Brit­ton shakier, still stel­lar

Crich­ton sent down to make room for Asher

Baltimore Sun Sunday - - SPORTS - By Ed­uardo A. Encina

TORONTO — is 5-for-5 on save op­por­tu­ni­ties this sea­son and con­tin­ues his climb up the all-time con­sec­u­tive saves list, but the Ori­oles closer hasn’t been as dom­i­nant as he was dur­ing his record-set­ting 2016 sea­son.

Brit­ton con­verted save chances on back-to-back nights to start the se­ries in Toronto, clos­ing the game with the win­ning run on sec­ond base Thurs­day night and he struck out the po­ten­tial win­ning run at the plate Fri­day night.

“I just want ev­ery­body to know, you’re see­ing his­toric pitch­ing by him,” Ori­oles man­ager

said. “It’s hard to do. Just keep in mind, he’s get­ting ev­ery­body’s best shot. When hit­ters are able to go up there with house money, they have noth­ing to lose. Ev­ery­body ex­pects them to fail, and to con­tinue to get three outs be­fore they score the amount of runs that have to, it’s not easy.”

Brit­ton has al­lowed 13 base run­ners over seven re­lief in­nings this sea­son, and has placed mul­ti­ple run­ners on base in four of his six out­ings.

On Fri­day, he al­lowed his first run since Aug. 24, end­ing a streak of 19 score­less out­ings.

“It kind of hits you,” Showal­ter said. “Ev­ery­body in that club­house knows how hard it is to do what he’s done, so it’s pretty hard to match at any level. I don’t think any­body in our game’s go­ing to match what he did last year and con­tin­ues to do this year.”

A mea­sure of how dom­i­nant Brit­ton has been is the fact that the earned run he al­lowed Fri­day was just his sec­ond since April 30. Brit­ton pitched 411⁄3 in­nings over 43 ap­pear­ances with­out an earned run be­fore al­low­ing one Aug. 24.

“He’s set a stan­dard that I don’t think you’ll see in your life­time,” Showal­ter said. “It just won’t hap­pen. I tend to try to en­joy it and watch it and re­al­ize how lucky I and we are to have a seat to watch it in­stead of try­ing to cri­tique it ev­ery night. It’s hard to do. If the fans and peo­ple think they have higher ex­pec­ta­tions of him, they’re not higher than Zach Brit­ton. I can tell you that.”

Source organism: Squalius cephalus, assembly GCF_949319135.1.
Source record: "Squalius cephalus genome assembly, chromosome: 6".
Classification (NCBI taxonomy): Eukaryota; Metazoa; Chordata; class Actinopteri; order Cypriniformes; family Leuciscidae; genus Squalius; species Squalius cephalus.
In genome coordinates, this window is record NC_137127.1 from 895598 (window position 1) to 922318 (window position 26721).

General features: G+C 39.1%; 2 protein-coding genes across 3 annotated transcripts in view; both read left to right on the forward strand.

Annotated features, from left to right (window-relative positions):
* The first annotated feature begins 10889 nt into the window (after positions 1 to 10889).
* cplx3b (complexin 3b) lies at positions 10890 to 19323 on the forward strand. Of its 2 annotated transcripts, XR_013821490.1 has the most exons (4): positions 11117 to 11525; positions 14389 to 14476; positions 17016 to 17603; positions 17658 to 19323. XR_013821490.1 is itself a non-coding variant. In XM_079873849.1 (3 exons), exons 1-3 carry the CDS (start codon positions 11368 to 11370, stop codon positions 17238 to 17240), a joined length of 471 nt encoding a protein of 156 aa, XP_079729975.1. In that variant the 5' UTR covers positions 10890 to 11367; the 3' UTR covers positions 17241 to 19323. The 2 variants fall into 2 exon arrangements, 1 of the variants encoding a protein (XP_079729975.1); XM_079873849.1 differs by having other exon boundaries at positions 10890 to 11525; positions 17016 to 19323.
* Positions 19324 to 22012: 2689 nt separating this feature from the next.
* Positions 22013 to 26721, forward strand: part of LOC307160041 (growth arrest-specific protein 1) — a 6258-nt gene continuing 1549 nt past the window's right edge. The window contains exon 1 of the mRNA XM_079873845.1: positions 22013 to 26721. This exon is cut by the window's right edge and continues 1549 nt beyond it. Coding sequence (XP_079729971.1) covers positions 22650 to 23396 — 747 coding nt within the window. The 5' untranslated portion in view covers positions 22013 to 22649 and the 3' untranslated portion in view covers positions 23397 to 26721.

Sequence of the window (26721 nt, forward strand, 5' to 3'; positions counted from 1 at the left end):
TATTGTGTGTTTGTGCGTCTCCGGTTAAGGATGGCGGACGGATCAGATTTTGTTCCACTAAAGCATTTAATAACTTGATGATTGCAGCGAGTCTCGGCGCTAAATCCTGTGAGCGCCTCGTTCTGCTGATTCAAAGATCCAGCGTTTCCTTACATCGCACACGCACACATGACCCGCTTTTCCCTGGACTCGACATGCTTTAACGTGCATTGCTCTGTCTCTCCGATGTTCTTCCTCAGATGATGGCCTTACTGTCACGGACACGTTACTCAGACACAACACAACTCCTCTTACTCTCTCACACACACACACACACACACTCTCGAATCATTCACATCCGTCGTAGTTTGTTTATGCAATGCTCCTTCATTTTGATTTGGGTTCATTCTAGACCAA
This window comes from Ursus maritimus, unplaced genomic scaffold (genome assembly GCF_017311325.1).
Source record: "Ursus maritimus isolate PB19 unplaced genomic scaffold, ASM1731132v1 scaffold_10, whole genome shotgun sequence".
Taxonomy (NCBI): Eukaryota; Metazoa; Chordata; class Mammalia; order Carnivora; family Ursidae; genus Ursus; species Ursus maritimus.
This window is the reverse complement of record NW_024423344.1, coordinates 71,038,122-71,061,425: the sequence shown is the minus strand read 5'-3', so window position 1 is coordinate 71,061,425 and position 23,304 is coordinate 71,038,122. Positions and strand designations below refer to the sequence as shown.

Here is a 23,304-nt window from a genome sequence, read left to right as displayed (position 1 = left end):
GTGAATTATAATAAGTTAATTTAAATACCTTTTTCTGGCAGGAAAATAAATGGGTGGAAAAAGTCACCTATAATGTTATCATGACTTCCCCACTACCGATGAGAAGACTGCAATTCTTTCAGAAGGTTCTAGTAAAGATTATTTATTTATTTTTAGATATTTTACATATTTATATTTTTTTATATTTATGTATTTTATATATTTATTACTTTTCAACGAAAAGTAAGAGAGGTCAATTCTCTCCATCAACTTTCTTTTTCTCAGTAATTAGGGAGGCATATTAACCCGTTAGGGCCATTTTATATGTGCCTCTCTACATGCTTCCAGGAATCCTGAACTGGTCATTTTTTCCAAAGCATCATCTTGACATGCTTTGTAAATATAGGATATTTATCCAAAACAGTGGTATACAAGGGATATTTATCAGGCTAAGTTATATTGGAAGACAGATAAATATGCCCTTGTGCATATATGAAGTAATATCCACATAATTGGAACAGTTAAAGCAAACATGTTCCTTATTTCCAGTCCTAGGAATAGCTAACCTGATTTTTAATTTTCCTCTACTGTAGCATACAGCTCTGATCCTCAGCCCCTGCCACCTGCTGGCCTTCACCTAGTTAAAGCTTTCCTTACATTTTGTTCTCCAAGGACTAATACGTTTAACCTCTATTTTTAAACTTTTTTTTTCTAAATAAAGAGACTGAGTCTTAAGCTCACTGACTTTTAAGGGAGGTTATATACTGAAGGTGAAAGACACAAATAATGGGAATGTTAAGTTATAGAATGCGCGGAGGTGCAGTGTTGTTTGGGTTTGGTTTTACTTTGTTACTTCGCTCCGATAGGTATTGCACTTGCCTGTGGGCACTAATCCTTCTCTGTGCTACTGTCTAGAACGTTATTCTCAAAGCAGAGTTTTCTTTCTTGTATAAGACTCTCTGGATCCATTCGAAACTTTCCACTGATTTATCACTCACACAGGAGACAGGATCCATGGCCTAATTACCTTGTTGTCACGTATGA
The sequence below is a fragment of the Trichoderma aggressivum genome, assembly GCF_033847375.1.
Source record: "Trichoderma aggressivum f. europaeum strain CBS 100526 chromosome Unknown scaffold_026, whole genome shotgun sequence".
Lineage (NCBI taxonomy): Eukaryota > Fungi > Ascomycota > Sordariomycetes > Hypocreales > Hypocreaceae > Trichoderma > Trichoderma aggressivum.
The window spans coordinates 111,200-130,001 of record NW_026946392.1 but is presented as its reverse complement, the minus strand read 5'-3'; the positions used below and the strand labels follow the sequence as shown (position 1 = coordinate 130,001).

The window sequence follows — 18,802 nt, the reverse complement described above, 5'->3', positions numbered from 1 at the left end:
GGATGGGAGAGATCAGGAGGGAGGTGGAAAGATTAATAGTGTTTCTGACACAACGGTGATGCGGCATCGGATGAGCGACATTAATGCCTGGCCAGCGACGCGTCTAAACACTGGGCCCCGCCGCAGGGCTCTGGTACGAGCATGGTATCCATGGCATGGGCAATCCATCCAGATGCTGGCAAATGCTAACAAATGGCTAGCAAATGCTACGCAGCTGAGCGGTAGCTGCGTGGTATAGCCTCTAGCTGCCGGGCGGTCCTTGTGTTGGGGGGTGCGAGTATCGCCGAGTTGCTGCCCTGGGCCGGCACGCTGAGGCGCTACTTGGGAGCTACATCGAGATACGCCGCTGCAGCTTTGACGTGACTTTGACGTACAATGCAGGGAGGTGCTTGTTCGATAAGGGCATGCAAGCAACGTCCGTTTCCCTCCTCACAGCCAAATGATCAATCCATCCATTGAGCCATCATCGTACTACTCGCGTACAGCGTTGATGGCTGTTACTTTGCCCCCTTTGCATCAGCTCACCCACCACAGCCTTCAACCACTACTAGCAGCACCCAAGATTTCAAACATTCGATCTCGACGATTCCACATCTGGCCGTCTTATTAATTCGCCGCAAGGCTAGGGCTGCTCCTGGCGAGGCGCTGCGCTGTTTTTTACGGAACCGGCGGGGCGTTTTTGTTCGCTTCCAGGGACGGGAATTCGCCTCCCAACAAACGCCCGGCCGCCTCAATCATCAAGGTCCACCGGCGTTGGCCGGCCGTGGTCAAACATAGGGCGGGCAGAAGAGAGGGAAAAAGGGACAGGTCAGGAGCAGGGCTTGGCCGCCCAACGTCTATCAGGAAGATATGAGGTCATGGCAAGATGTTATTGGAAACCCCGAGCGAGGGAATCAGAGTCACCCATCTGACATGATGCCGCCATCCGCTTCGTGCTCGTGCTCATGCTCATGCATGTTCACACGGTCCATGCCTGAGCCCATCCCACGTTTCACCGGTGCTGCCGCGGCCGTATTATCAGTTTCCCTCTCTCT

This sea­son, op­po­nents are get­ting to Brit­ton more of­ten, bat­ting .385 against his heavy sink­ing fast­ball af­ter hit­ting just .157 against the pitch last sea­son.

Brit­ton’s save Fri­day gave him 54 straight con­verted op­por­tu­ni­ties, which ties him for sec­ond place on the all-time con­sec­u­tive saves list with

record of 84 con­sec­u­tive saves is still in the dis­tance, but Showal­ter made it clear Saturday that he be­lieves Gagne’s mark shouldn’t count.

Since re­tir­ing, Gagne has ad­mit­ted to us­ing hu­man growth hor­mone dur­ing his ca­reer.

“Gagne doesn’t count,” Showal­ter said. “So [re­ally] Zach is tied for first, OK? Re­ally, that doesn’t have an as­ter­isk next to it?” Crich­ton’s brief stay car­ries im­por­tance: The Ori­oles op­tioned right-han­der

on Saturday morn­ing to call up right-han­der from Triple-A Nor­folk to start Saturday af­ter­noon’s game.

Crich­ton was in the Ori­oles bullpen the pre­vi­ous two nights, but didn’t en­ter a game. He was warm­ing be­fore the ninth in­ning in Fri­day’s 6-4 win, but Brit­ton pitched the ninth be­cause it was a save sit­u­a­tion.

“He got a nice blood flow down there a cou­ple times,” Showal­ter said. “That was good. I asked [bullpen coach] ‘How’d it go down there?’ And he said he was fine. He seemed like he’ll be a guy who is in con­trol of his emo­tions. I wanted to get him in a game. Came close a cou­ple times.”

Showal­ter said he wants to keep Crich­ton pitch­ing, but added that he might be back with the big league club sooner than he thinks. Gen­try finds way to con­trib­ute: One of the main rea­sons the Ori­oles placed out­fielder

on their Open­ing Day ros­ter was that he added baserun­ning speed the club didn’t have last sea­son.

But Gen­try hadn’t been able to use that abil­ity un­til the ninth in­ning of Saturday’s 2-1 loss be­cause he had yet to get on base, open­ing the sea­son hit­less in 12 plate ap­pear­ances.

But Gen­try was a fac­tor Saturday by scor­ing the ty­ing run on a sac­ri­fice fly af­ter steal­ing a base and mov­ing up on a fly­out.

The Ori­oles aren’t known for man­u­fac­tur­ing runs, but they also haven’t had a base-run­ning weapon like Gen­try.

“That’s the first time,” Showal­ter said. “I was talk­ing to him a day or two ago be­cause I know he hasn’t had the op­por­tu­nity to show what he can bring and to­day was a good ex­am­ple of the way he can im­pact a game, es­pe­cially if you’ve got the guts to run there.” Around the horn:

re­ceived his first start of the sea­son Saturday, go­ing 0-for-3 while fill­ing in for short­stop

whom Showal­ter wanted to give a day off this se­ries to en­sure that he didn’t play all four games on the Rogers Centre turf. … Showal­ter said he is con­sid­er­ing giv­ing a day off from first base to­day and al­low­ing him to be the des­ig­nated hit­ter, also with the turf in mind . ... Play­ers on both teams all wore No. 42 on Saturday for Jackie Robin­son Day. The orange jer­seys the Ori­oles wore Saturday will be auc­tioned on through Saturday.

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